The second part of the village boasted the another pub, this was where Granddad would sup his ale on a Sunday after church.  There was also the local village shop and Post Office where they weighed out sweets by the ounce and broke up toffee with a hammer.  There was a garage attached to the shop where self service had never been heard of and Mr Bardons clad in his oily overalls would fill up your tank for you while discussing the weather or the price of fish or just about anything else you wanted to chat about.

The prettiest houses were in this part of the village. Proper chocolate box houses with thatched roofs and roses around the door.

Here, down a small winding lane lived Miss Pierce and Miss Burrows, the founders of the BCC, Bigbury Cheery Christians.  This was in the days before computers, games consoles or even morning television. When children were encouraged to be out all day everyday. They were well travelled ladies and their house was crammed with memorabilia from all over the world.  At Christmas the postman was laden with cards with exotic stamps from every corner of the globe.
Theirs was like this but in a dark green

These ladies drove around in a Morris Minor Woodie. This set them apart from the bread baking, flower arranging WI women of the village as most ladies of their age didn't drive.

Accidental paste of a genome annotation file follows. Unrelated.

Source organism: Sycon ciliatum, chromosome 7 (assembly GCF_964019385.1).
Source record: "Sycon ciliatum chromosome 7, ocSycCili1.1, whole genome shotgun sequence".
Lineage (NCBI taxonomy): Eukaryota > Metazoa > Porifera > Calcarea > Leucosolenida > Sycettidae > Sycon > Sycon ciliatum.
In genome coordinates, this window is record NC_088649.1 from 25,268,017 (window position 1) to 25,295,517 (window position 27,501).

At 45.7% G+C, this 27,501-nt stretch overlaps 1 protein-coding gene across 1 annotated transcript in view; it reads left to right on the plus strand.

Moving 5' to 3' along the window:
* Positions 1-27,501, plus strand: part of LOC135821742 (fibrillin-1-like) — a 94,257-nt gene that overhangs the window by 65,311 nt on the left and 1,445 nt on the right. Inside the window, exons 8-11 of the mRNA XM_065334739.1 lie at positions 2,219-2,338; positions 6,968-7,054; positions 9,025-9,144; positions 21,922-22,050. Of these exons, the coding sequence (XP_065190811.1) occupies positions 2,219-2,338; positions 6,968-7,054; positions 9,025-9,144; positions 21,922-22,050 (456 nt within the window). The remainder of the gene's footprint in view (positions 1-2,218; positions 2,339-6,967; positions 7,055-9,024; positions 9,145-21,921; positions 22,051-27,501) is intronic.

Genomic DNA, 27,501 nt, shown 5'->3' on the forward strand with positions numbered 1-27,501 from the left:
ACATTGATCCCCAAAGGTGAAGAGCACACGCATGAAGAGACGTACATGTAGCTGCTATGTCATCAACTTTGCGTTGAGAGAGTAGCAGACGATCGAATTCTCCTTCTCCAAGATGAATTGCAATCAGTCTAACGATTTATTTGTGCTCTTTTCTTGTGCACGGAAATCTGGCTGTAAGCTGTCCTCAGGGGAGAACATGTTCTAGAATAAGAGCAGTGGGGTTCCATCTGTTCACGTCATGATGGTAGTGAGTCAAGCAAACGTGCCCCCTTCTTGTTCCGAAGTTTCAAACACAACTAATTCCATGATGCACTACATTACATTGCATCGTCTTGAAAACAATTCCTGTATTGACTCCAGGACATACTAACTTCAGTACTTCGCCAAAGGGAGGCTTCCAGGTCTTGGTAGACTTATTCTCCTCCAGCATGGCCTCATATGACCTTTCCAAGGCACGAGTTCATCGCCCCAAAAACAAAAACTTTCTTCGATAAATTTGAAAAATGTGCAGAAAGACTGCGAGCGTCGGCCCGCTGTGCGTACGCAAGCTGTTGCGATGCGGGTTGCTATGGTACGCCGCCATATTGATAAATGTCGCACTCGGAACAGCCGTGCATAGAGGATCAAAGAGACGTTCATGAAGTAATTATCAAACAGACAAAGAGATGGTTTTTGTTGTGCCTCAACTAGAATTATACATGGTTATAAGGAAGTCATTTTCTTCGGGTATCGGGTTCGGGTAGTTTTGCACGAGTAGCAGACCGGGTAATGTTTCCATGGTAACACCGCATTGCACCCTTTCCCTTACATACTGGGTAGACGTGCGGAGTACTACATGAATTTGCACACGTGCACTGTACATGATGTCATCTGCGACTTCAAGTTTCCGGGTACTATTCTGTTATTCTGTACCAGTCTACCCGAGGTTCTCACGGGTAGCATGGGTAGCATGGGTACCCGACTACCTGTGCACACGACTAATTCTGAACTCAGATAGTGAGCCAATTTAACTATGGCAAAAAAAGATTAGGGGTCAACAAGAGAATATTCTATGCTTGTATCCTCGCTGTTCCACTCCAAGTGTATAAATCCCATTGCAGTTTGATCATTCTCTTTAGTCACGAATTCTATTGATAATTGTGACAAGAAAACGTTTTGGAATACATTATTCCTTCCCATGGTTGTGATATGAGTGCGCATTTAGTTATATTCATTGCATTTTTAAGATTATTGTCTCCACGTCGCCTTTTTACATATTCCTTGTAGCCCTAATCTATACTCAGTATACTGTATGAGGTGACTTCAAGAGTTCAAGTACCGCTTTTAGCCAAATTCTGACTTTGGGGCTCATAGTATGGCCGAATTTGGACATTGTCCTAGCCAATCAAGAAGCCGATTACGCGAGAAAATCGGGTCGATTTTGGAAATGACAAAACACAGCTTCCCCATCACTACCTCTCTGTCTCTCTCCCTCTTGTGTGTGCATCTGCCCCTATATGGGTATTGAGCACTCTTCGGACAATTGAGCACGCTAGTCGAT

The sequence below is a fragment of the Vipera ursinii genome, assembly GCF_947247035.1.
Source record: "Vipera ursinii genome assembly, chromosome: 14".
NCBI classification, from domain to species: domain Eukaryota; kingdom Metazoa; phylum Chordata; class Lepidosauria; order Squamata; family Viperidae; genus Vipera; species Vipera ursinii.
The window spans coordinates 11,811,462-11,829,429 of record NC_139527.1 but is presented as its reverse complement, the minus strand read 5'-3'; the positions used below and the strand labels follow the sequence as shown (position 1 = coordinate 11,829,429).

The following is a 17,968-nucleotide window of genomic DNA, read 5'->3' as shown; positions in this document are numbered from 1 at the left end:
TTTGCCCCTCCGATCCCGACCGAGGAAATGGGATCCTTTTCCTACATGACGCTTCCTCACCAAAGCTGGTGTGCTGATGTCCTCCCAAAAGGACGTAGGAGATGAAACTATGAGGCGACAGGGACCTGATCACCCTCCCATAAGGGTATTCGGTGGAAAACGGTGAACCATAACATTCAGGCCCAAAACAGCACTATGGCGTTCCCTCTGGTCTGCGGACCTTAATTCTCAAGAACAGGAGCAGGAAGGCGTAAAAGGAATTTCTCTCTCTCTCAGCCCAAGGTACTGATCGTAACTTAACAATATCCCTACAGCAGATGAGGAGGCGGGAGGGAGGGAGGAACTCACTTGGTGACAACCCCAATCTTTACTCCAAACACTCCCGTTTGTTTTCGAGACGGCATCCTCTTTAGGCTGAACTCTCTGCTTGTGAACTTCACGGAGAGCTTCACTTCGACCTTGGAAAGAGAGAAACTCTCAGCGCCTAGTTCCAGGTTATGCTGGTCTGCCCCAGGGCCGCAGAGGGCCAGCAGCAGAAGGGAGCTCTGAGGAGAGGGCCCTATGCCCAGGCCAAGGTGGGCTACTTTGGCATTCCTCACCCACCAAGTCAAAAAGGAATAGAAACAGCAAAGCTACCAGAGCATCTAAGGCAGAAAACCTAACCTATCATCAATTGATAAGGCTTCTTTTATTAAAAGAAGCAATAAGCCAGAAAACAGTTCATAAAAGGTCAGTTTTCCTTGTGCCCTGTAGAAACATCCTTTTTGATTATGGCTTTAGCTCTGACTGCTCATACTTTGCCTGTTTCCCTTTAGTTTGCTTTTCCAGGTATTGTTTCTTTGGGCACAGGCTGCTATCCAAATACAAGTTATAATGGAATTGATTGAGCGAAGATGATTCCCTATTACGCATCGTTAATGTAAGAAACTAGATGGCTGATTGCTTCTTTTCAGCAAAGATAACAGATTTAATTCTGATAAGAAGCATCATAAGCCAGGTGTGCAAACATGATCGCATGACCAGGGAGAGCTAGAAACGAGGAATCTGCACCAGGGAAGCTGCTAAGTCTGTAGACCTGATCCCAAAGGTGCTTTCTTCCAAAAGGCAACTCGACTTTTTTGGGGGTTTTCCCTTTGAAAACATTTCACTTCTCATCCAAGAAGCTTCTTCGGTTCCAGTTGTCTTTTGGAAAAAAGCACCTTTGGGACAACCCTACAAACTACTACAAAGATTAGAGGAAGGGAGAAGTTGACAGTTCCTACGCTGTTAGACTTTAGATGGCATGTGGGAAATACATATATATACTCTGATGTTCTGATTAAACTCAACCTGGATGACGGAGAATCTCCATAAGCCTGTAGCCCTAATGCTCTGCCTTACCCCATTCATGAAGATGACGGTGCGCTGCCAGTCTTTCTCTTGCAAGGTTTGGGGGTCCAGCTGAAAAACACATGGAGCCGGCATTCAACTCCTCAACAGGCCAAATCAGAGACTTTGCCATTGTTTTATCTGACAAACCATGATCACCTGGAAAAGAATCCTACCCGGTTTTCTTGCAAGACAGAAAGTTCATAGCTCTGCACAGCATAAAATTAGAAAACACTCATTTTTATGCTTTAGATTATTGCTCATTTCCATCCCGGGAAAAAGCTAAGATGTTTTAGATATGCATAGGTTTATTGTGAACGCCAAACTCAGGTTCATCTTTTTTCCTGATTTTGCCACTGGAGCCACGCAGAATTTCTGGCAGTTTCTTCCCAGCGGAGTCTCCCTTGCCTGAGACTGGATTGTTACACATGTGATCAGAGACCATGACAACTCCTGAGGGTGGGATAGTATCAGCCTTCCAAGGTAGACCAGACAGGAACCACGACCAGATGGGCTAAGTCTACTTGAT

The BCC was designed to encourage children to think of others. They told us tales of their travels, about the hunger and difficulties faces by many children in other countries.  They showed us how to be grateful for the things we took for granted. We used to go Primrose picking in the Spring and then deliver the bunches of flowers around the village.  To the elderly, the ill, new mothers, whoever these lovely ladies felt could do with a bit of cheering up or joy in their lives.

They used to provide our little mixed band of half a dozen children with squash and biscuits and devise treasure hunts in their garden which was full of little streams and waterfalls with winding pebble paths.

Our parents trusted us with these ladies and were no doubt, in part, grateful for the free babysitting service.  The ladies had an air of peace and contentment, a happiness that comes of a life well lived and no regrets.  They didn’t participate in the mainstream of village life, they were ‘different’ maybe slightly exotic although they were English to the core.  They had been to places and seen things which set them aside from the average villager but they were well liked and very much respected.

The third part of the village was about two miles further on down a long road with a very steep hill.

This part of the village has a story of its very own which I will share in its own post another time.

But here's a sneak preview ...

And, if you have a few minutes to spare and you would like to hear about Edward and Mrs Simpson - Agatha Christie - Lord Mountbatten - Noel Coward and many more who visited this place - check out the video below.


Mike@Bit About Britain said...

Loved that, Sarah. Slightly wistfull - inevitably, perhaps. Now write the rest of the book. Seriously.

Sarah said...

Absolutely Mike, it IS wistful :-) I might write that book one day once I get myself organised.

Polly said...

Oh Sarah this is just delightful, a brilliant piece of nostalgia. I like the Sweet Williams left on the doorstep. My father had one of those Morris Minors, his was green. I remember the sea tractor and the hotel on Burgh Island from a Poirot episode I think, or it may have been an Agatha Christie one. Thank you for such a lovely read, and I agree with Mike x